There are occasional moments when I feel so confused by an aspect of our culture, it’s like being an anthropologist studying an obscure tribe, or Jane Goodall observing chimps. Usually those moments have to do with my teenagers – a joke they think is hysterical which goes completely over my head, or my 16-year-old trying to explain what makes a video go viral. (He discovered Gangnam Style before it had a million hits, which gives him some authority as being ahead of the pop culture curve.) When one of my videos topped 8,000 hits, his reaction was, “Well, mom, that’s viral for old people.”
But my most recent “I feel like Jane Goodall” moment was in a supermarket check-out line, behind someone who definitely had more than 15 items; to keep from glaring at her, I started reading the magazine and tabloid covers. I pride myself on being fairly well-informed about both politics and entertainment, so it was rather dismaying to realize I hadn’t heard of a single name in those headlines. Every single one of them was from some reality TV show, although I couldn’t tell you which ones were from The Bachelor, which from Survivor, etc. I felt like Gloria Swanson in Sunset Boulevard, bemoaning the end of true celebrity as a result of some artistic accomplishment. (“I’m still big, it’s the reality shows that have gotten bigger . . . “)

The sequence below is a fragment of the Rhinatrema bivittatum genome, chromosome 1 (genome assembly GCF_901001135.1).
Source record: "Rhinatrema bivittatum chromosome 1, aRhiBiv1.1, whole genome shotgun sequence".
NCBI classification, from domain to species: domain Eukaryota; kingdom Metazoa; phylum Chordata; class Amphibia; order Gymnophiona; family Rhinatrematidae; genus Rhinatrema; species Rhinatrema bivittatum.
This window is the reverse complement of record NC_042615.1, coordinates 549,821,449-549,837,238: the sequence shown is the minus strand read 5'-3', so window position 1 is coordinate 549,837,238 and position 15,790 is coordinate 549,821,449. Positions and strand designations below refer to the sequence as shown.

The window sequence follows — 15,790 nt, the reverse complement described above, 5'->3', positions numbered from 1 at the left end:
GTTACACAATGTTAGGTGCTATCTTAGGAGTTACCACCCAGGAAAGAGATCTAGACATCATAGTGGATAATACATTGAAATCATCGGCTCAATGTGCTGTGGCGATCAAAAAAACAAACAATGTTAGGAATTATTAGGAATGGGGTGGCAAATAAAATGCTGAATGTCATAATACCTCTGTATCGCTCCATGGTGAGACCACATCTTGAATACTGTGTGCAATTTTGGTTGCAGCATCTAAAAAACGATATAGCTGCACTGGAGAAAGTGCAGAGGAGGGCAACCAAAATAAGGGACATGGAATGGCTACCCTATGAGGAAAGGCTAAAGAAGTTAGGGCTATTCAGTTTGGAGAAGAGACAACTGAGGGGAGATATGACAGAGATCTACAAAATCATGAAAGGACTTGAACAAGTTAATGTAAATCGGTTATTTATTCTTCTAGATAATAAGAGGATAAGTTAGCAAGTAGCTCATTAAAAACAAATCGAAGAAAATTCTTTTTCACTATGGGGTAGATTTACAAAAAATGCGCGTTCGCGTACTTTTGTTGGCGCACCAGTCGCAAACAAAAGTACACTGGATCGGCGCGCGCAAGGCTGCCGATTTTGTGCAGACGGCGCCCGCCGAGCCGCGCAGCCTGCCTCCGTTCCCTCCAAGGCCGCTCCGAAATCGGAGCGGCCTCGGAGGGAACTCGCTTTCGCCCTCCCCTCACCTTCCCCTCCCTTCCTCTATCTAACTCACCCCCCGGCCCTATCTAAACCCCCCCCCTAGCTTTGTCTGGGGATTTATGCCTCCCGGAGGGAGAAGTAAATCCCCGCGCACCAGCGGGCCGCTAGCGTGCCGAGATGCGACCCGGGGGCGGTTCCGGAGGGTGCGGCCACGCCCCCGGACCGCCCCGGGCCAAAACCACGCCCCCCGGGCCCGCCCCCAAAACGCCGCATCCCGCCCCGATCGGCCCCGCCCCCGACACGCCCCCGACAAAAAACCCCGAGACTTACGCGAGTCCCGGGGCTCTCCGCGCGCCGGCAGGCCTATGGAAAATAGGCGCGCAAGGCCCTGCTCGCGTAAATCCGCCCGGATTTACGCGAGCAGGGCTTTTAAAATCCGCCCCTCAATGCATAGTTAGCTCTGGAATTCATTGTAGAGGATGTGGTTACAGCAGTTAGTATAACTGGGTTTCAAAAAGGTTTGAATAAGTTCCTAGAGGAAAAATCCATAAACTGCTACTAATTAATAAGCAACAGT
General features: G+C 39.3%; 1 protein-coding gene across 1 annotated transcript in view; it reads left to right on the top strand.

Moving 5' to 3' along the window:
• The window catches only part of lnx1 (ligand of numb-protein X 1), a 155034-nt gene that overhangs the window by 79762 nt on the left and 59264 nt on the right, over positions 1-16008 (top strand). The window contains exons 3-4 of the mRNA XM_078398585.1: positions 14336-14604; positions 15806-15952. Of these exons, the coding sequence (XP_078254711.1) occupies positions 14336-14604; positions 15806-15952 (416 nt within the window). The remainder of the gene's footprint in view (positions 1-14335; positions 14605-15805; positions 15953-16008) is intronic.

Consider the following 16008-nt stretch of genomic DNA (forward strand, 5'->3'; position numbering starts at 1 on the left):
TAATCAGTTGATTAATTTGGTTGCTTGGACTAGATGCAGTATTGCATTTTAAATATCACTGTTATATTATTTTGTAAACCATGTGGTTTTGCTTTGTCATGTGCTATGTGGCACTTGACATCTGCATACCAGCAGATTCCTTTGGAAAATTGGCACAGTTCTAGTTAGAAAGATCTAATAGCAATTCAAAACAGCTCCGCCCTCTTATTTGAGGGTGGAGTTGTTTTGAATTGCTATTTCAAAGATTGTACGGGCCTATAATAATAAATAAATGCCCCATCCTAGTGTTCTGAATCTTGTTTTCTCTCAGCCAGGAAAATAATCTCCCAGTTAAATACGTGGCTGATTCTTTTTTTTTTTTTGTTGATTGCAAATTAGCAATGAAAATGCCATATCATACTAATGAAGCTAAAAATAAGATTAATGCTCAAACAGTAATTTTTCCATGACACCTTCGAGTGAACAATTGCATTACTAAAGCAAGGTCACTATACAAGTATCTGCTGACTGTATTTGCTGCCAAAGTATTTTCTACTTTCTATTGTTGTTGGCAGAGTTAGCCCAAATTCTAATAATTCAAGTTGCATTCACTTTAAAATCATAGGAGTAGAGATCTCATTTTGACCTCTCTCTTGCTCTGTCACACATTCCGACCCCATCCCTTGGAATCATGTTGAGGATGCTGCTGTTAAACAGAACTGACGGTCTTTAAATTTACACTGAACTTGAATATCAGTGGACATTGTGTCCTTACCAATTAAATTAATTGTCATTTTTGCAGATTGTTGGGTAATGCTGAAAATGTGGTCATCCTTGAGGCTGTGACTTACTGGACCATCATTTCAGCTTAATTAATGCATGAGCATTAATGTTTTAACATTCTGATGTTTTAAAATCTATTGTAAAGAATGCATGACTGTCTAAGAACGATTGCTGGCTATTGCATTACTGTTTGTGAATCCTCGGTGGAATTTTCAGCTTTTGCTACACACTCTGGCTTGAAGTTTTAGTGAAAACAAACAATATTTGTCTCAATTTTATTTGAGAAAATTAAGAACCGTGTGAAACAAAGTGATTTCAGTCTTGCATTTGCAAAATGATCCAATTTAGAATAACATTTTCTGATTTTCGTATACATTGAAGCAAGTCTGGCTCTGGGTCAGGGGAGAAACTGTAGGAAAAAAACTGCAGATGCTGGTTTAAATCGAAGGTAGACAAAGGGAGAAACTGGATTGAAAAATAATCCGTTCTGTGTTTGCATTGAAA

I used to say I wanted the kind of fame that was celebrated by those American Express ads, where talented-but-not-totally-famous people would say, “You know my name, but you probably wouldn’t recognize me.” You know, I’d be acknowledged for my artistry but not hounded or bothered in private. But apparently that type of fame has been eradicated by a stream of Snookis and octomoms, and the worse the behavior, the bigger the celebrity. So this week’s song is a musical musing on life, fame, and what makes someone truly noteworthy.